As indicated above, a PID control may be used to control the heating unit based upon sensed temperature. In addition, the first flow path and the second flow path may at least partially overlap as shown. The second flow path may pass through a drain box, and in such cases the method may further include: (d) sensing temperature within the drain box; (e) upon detection of an excess temperature condition within the drain box, responsively delivering cooling fluid into the drain box.

Similarly, a method is provided for reducing energy consumption in a steam cooker of a type that includes a steam cooking cavity, a steam generator for delivering steam along a steam path to the steam cooking cavity, a steam outlet from the steam cooking cavity to a first flow path leading to a drain box that includes a water tempering arrangement to limit excessively hot flows down a drain associated with the drain box. The method involves: (a) utilizing a second flow path from the steam outlet to a vent stack to deliver excess steam flows from the steam cooking cavity up the vent stack rather than down to the drain box; (b) sensing temperature within the vent stack; and (c) utilizing sensed temperature within the vent stack to regulate power of a heating unit of the steam generator to produce steam in a controlled manner that reduces flows of excess steam out of the steam cooking cavity. In one implementation, step (c) may include: utilizing sensed temperature within the vent stack to identify temperature conditions indicative of little or no excess steam passing through the vent stack and responsively operating the heating unit at a power level corresponding to high steam production, and utilizing sensed temperature within the vent stack to identify temperature conditions indicative of increasing flow of steam through the vent stack and responsively operating the heating unit at a reduced power level so as to reduce steam production of the steam generator and thereby reduce steam outflow through the vent stack. Alternatively, or in addition to implementation of the foregoing sentence, step (c) may include reducing power level of the heating unit once sensed temperature meets or exceeds an upper set threshold, increasing power level of the heating unit once sensed temperature drops back down to a lower set threshold that is less than the upper set threshold and/or holding power level of the heating unit steady once sensed temperature falls or rises to an intermediate set threshold that is between the upper set threshold and the lower set threshold.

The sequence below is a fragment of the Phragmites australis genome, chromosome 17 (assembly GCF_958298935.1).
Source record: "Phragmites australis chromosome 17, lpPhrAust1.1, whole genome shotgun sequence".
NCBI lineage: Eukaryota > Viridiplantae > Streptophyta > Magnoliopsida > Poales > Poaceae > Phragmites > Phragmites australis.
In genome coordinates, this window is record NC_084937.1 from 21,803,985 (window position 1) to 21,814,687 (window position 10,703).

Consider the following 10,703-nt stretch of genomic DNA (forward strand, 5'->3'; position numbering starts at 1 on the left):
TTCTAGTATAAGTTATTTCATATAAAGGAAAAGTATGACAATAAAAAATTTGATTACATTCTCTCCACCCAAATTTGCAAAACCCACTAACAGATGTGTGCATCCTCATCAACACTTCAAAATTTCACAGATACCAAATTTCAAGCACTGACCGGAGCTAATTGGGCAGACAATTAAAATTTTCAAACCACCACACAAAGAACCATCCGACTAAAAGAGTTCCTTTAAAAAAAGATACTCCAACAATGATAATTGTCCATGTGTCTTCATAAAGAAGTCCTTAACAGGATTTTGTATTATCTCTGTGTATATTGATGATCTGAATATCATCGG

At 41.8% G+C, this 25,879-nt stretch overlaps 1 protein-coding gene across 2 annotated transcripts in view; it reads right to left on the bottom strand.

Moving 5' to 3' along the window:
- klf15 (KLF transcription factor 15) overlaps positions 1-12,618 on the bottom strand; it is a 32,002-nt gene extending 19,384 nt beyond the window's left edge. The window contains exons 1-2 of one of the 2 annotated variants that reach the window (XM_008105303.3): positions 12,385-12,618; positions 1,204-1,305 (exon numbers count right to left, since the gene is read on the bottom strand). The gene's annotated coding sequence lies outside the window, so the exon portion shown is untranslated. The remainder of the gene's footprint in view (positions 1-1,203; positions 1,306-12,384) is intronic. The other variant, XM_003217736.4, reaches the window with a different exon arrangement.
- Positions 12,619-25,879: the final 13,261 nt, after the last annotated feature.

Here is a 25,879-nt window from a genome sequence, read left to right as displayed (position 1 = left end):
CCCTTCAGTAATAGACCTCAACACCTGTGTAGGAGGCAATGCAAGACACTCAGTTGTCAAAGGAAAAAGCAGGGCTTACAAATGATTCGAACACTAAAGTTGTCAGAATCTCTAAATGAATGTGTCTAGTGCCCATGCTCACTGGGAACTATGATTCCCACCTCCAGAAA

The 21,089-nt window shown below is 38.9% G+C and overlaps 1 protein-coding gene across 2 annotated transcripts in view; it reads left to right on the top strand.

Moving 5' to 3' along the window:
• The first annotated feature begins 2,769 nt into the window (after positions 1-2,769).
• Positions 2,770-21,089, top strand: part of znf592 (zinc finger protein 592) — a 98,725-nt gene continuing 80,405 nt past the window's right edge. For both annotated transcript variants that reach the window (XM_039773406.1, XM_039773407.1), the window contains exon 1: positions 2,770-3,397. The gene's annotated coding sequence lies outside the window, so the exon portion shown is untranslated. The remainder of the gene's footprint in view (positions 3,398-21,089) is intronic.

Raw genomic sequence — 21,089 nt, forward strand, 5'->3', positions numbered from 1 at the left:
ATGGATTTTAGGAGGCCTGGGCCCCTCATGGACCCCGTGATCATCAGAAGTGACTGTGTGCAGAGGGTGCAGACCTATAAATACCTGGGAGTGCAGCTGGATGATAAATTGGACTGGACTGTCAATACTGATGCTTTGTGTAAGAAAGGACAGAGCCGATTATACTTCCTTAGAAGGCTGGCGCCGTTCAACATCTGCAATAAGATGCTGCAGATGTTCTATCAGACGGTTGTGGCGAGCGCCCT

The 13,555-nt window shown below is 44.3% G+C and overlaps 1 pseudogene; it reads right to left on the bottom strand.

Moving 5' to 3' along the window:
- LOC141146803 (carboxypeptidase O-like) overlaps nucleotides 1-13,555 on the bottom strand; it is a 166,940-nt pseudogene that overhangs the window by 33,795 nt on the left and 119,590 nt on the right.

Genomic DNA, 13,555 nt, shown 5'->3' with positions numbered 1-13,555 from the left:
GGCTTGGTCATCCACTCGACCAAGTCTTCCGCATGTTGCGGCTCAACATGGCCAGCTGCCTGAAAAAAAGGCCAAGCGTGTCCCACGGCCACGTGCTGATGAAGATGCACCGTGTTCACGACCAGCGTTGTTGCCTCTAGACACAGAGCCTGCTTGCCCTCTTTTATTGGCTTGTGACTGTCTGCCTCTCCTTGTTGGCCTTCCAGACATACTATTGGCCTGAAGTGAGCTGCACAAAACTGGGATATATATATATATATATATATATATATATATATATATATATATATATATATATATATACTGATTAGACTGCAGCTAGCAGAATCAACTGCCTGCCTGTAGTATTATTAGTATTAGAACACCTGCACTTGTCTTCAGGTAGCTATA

It is to be clearly understood that the above description is intended by way of illustration and example only, is not intended to be taken by way of limitation, and that other changes and modifications are possible. For example, while submerged resistive heating elements are shown, other types of heating units could be used, including gas-powered units. The cavity size can vary widely. While the steam generator is shown feeding a single steam cooking cavity, it is recognized that a single steam generator could feed more than one cooking cavity, in which case the steam generator could, by way of example, be controlled in response to two different vent stack temperatures, with independently controlled valves used to control steam feed to the different cavities. Alternatively, the vent stacks of the two cavities could be combined, and the cavities effectively fed steam at the same rate.